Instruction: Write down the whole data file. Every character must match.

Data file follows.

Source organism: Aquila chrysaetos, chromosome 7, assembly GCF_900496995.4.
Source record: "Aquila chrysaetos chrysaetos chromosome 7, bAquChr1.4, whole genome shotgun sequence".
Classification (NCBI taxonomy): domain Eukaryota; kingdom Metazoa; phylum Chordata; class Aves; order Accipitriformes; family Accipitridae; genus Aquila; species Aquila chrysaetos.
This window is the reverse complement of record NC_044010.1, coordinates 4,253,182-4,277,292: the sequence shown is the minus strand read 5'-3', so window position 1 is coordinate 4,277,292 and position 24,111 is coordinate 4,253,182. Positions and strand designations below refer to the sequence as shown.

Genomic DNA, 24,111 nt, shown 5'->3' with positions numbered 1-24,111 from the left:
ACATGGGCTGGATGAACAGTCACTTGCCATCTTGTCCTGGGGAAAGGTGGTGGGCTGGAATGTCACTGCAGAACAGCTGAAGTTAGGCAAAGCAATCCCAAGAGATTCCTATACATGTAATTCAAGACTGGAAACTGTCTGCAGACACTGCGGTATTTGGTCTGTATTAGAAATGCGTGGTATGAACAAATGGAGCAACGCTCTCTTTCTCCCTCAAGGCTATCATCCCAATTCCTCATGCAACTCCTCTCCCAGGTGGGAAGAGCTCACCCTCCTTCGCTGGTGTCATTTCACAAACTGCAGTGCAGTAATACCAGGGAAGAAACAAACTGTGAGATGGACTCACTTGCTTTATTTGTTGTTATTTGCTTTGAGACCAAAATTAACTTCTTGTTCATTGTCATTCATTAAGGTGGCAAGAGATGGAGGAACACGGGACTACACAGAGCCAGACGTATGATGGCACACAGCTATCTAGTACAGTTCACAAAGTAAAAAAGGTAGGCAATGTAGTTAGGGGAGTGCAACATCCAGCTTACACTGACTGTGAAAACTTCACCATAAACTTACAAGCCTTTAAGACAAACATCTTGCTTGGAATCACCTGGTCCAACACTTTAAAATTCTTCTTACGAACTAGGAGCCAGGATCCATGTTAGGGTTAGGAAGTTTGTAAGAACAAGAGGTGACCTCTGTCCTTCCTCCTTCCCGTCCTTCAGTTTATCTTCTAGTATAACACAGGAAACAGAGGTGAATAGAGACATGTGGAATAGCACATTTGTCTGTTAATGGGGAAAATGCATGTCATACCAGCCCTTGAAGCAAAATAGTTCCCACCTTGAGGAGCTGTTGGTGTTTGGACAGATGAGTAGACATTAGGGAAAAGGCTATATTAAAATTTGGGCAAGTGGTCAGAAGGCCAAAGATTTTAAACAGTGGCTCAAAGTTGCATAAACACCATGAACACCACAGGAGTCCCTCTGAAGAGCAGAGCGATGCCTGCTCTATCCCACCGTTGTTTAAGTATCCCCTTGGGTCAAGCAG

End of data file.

Source organism: Aquila chrysaetos, chromosome 7, assembly GCF_900496995.4.
Source record: "Aquila chrysaetos chrysaetos chromosome 7, bAquChr1.4, whole genome shotgun sequence".
Classification (NCBI taxonomy): domain Eukaryota; kingdom Metazoa; phylum Chordata; class Aves; order Accipitriformes; family Accipitridae; genus Aquila; species Aquila chrysaetos.
This window is the reverse complement of record NC_044010.1, coordinates 4,253,182-4,277,292: the sequence shown is the minus strand read 5'-3', so window position 1 is coordinate 4,277,292 and position 24,111 is coordinate 4,253,182. Positions and strand designations below refer to the sequence as shown.

Genomic DNA, 24,111 nt, shown 5'->3' with positions numbered 1-24,111 from the left:
ACATGGGCTGGATGAACAGTCACTTGCCATCTTGTCCTGGGGAAAGGTGGTGGGCTGGAATGTCACTGCAGAACAGCTGAAGTTAGGCAAAGCAATCCCAAGAGATTCCTATACATGTAATTCAAGACTGGAAACTGTCTGCAGACACTGCGGTATTTGGTCTGTATTAGAAATGCGTGGTATGAACAAATGGAGCAACGCTCTCTTTCTCCCTCAAGGCTATCATCCCAATTCCTCATGCAACTCCTCTCCCAGGTGGGAAGAGCTCACCCTCCTTCGCTGGTGTCATTTCACAAACTGCAGTGCAGTAATACCAGGGAAGAAACAAACTGTGAGATGGACTCACTTGCTTTATTTGTTGTTATTTGCTTTGAGACCAAAATTAACTTCTTGTTCATTGTCATTCATTAAGGTGGCAAGAGATGGAGGAACACGGGACTACACAGAGCCAGACGTATGATGGCACACAGCTATCTAGTACAGTTCACAAAGTAAAAAAGGTAGGCAATGTAGTTAGGGGAGTGCAACATCCAGCTTACACTGACTGTGAAAACTTCACCATAAACTTACAAGCCTTTAAGACAAACATCTTGCTTGGAATCACCTGGTCCAACACTTTAAAATTCTTCTTACGAACTAGGAGCCAGGATCCATGTTAGGGTTAGGAAGTTTGTAAGAACAAGAGGTGACCTCTGTCCTTCCTCCTTCCCGTCCTTCAGTTTATCTTCTAGTATAACACAGGAAACAGAGGTGAATAGAGACATGTGGAATAGCACATTTGTCTGTTAATGGGGAAAATGCATGTCATACCAGCCCTTGAAGCAAAATAGTTCCCACCTTGAGGAGCTGTTGGTGTTTGGACAGATGAGTAGACATTAGGGAAAAGGCTATATTAAAATTTGGGCAAGTGGTCAGAAGGCCAAAGATTTTAAACAGTGGCTCAAAGTTGCATAAACACCATGAACACCACAGGAGTCCCTCTGAAGAGCAGAGCGATGCCTGCTCTATCCCACCGTTGTTTAAGTATCCCCTTGGGTCAAGCAG